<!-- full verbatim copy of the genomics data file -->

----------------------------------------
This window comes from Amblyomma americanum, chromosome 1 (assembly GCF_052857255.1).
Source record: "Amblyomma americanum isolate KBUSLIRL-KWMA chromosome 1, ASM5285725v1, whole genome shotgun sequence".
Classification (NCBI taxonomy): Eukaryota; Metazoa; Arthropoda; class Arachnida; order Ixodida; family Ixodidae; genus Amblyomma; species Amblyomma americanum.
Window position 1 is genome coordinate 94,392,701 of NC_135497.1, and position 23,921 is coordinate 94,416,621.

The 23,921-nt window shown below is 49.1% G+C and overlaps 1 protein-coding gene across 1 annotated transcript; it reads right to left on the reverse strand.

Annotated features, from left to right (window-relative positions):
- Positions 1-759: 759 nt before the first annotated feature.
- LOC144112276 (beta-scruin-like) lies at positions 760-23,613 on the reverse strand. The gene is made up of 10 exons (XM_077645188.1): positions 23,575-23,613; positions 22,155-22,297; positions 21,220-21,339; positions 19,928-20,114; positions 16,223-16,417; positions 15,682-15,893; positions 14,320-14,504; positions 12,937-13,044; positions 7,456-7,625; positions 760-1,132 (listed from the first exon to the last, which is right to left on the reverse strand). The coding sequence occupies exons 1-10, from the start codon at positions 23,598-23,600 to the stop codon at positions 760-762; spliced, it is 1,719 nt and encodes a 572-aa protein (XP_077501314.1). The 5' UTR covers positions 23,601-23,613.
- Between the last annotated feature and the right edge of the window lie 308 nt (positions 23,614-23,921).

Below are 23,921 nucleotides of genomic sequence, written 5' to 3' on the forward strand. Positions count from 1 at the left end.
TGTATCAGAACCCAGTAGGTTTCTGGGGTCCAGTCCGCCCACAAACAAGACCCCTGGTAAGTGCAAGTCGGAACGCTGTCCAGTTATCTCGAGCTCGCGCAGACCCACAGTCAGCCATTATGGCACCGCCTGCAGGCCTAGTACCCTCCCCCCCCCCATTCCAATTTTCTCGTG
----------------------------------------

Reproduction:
This window comes from Amblyomma americanum, chromosome 1 (assembly GCF_052857255.1).
Source record: "Amblyomma americanum isolate KBUSLIRL-KWMA chromosome 1, ASM5285725v1, whole genome shotgun sequence".
Classification (NCBI taxonomy): Eukaryota; Metazoa; Arthropoda; class Arachnida; order Ixodida; family Ixodidae; genus Amblyomma; species Amblyomma americanum.
Window position 1 is genome coordinate 94,392,701 of NC_135497.1, and position 23,921 is coordinate 94,416,621.

The 23,921-nt window shown below is 49.1% G+C and overlaps 1 protein-coding gene across 1 annotated transcript; it reads right to left on the reverse strand.

Annotated features, from left to right (window-relative positions):
- Positions 1-759: 759 nt before the first annotated feature.
- LOC144112276 (beta-scruin-like) lies at positions 760-23,613 on the reverse strand. The gene is made up of 10 exons (XM_077645188.1): positions 23,575-23,613; positions 22,155-22,297; positions 21,220-21,339; positions 19,928-20,114; positions 16,223-16,417; positions 15,682-15,893; positions 14,320-14,504; positions 12,937-13,044; positions 7,456-7,625; positions 760-1,132 (listed from the first exon to the last, which is right to left on the reverse strand). The coding sequence occupies exons 1-10, from the start codon at positions 23,598-23,600 to the stop codon at positions 760-762; spliced, it is 1,719 nt and encodes a 572-aa protein (XP_077501314.1). The 5' UTR covers positions 23,601-23,613.
- Between the last annotated feature and the right edge of the window lie 308 nt (positions 23,614-23,921).

Below are 23,921 nucleotides of genomic sequence, written 5' to 3' on the forward strand. Positions count from 1 at the left end.
TGTATCAGAACCCAGTAGGTTTCTGGGGTCCAGTCCGCCCACAAACAAGACCCCTGGTAAGTGCAAGTCGGAACGCTGTCCAGTTATCTCGAGCTCGCGCAGACCCACAGTCAGCCATTATGGCACCGCCTGCAGGCCTAGTACCCTCCCCCCCCCCATTCCAATTTTCTCGTG